A couple of months ago, The Honorable President of India promulgated an Ordinance on the National Food Security that seeks to give legal rights to 67 per cent of the population over subsidised grains every month.
The detailed version of ordinance can be found here. The beneficiaries will be identified by the States, which will also implement the programme under the Targeted Public Distribution Scheme.
The ordinance will have to be ratified within six weeks of the commencement of the next session of Parliament. As we prepare this note, the monsoon session of the parliament has just begun and this is certainly one of the most important of issues to find its space in the discussions at the high hbe debated in this session.
It is also important to note that in the election promises of United Progressive Alliance in 2009, ensuring Food security within 100 days of second-tenure, was high on the list. We are almost at the end of that tenure before the discussion has finally reached the parliament.
The food security act could have been a culmination of the long struggle to ensure a hunger and malnutrition free India.
However, in its present form, the Ordinance is being opposed by the Right to Food Campaigners (constituting a large number of grass-root organizations across India) on various counts.
The suggestions made by the campaigners include a further increase of entitlements that are being proposed as well as a broadening of the scope of the concept of ‘right to food’ itself, so as to include crucial issues such as land, agriculture and water.
It needs to be noted that, all this is happening in a situation where certain vested interests have stepped up their campaign in reducing the problem of mal-nutrition in India to an an illusory one, resulting from bad measurement!
There have been strong criticisms about the government taking the ordinance route on an important issue like the Food Security. Some have even termed it a way of short-circuiting informed debate in the parliament.
An ordinance is an executive order to pass laws when Parliament is not in session. It remains effective for six months from the date of passage within which period it must be replaced with a permanent law that needs to be passed by both houses of Parliament.
However, various criticisms notwithstanding, the fact remains that even in its somewhat limited scope, this Ordinance is a groundbreaking one and will have a positive impact across the nation.
It could be seen as a first step towards the ultimate goal of a comprehensive (and universal) food security act. Experts also believe that access to subisidized food would help the poor beneficiaries save on food expenditures and leave more disposable income in the hands of the beneficiaries to do more spending on health and education.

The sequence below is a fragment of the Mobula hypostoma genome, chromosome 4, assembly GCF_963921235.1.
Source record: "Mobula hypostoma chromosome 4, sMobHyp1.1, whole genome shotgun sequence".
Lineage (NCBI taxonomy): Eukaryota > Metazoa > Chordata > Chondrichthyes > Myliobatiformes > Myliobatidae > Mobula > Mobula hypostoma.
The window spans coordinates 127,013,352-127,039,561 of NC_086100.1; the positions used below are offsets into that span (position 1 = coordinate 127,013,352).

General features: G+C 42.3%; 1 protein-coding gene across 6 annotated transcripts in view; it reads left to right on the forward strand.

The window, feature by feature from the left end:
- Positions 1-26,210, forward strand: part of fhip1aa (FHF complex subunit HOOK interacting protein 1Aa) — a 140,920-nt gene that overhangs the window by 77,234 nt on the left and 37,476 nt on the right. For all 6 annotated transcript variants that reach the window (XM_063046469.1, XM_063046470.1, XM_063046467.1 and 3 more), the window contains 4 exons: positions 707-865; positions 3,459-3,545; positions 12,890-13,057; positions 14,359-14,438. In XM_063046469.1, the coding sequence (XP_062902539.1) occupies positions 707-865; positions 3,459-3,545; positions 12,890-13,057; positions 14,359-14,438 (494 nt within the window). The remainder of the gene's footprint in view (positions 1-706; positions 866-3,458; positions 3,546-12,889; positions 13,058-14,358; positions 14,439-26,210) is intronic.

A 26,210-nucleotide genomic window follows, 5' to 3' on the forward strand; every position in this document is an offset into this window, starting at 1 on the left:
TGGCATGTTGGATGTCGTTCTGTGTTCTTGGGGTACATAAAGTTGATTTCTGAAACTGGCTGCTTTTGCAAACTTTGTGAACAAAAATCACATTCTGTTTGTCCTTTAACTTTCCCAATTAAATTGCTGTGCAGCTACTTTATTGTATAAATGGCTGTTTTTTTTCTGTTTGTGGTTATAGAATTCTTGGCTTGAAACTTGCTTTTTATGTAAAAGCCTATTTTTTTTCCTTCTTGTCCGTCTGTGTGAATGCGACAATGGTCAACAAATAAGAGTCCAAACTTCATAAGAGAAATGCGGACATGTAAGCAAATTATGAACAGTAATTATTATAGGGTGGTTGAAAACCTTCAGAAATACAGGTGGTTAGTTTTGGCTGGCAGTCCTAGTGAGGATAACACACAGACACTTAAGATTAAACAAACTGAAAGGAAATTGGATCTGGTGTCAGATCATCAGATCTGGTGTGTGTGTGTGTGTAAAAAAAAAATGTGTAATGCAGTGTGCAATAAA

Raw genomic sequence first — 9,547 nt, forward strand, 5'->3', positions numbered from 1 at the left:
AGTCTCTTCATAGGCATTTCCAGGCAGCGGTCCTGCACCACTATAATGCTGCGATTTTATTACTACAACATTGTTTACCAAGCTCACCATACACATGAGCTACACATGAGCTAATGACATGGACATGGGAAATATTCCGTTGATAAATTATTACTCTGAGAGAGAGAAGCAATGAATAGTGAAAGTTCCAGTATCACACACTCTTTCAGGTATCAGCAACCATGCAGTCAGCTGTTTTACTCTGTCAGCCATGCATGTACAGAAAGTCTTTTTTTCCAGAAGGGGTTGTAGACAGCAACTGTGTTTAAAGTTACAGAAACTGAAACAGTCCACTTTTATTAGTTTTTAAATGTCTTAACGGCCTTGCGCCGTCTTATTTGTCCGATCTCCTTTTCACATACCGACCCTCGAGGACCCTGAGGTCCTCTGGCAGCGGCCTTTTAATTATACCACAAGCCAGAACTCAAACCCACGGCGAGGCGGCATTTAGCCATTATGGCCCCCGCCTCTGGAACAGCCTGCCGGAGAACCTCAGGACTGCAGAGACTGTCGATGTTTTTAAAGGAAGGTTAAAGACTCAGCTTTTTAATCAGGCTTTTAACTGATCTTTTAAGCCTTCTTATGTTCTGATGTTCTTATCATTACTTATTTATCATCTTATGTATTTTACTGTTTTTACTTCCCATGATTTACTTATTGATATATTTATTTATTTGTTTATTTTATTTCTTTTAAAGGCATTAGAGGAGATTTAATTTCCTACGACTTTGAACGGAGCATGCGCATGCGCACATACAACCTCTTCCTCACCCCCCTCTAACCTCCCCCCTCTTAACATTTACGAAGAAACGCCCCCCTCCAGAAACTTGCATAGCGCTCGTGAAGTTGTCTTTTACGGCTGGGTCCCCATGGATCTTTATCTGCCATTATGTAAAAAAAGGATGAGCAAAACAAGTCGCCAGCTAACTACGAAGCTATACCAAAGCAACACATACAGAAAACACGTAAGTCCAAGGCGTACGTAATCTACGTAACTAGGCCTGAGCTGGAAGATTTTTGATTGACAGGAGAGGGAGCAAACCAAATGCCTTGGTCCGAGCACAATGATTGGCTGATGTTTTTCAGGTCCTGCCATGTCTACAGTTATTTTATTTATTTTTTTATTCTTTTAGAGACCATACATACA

In this context, it becomes exceedingly important that ActionAid India through its partners and ongoing campaigns take a proactive stand supporting the broad advocacy positions of the nationwide Right to Food Campaign, and its efforts to convince the government to make positive revisions in the Ordinance and incorporate a specific timeframe for implementation.
LIMITATIONS OF THE CURRENT VERSION
The Ordinance’s narrow vision on the prerequisites of food security, restricted mainly to grain entitlements under the existing Public Distribution System, need to change significantly.
According to NCRB data, more than 2,50,000 farmers have committed suicide after 1995 in rural India. In this situation, a right to food legislation that does not address the ongoing agrarian crisis in the countryside will remain severely limited in its scope.
In addition, it is observed by various advocacy groups across the country that the focus of the legislation remains only on the access and availability aspects of the right to food and not on the nutritional dimension.
More worryingly, important social determinants like access to healthcare, drinking water, sanitation, etc have been completely ignored.
There are fears expressed from various quarters that commercial interests will be encouraged in the procurement and distribution of food entitlements in contravention to many existing Supreme Court orders.
It is indeed a grave situation and the ‘Right to Food Campaign’ needs to be strengthened with mobilization of people and opinion around the issue, so that the problem of hunger is addressed by the government at a more fundamental level.
We endorse the various issues raised by the Right to Food Campaign in its recent press release which urged the UPA government to bring the Ordinance through only after sufficient debate and discussion in Parliament.
The broad aspects of the National Food Security Ordinance that need attention are listed out below:
ActionAid India has been in complete solidarity with the nationwide movement for the Right to Food, over the last decade or so. We have been an active part of the campaign demanding a comprehensive food security act – both at the national level and in terms of state level initiatives and public action.
Our partners and various peoples’ formations promoted and supported by us have been strengthening the campaign across the country.
We urge everyone to be part of the public debates and campaigns that aim at strengthening the Ordinance, and help make this historic legislation more inclusive and responsive.
(The author wishes to acknowledge the contributions made by Oommen in preparing this note. You can contact the author at firstname.lastname@example.org)
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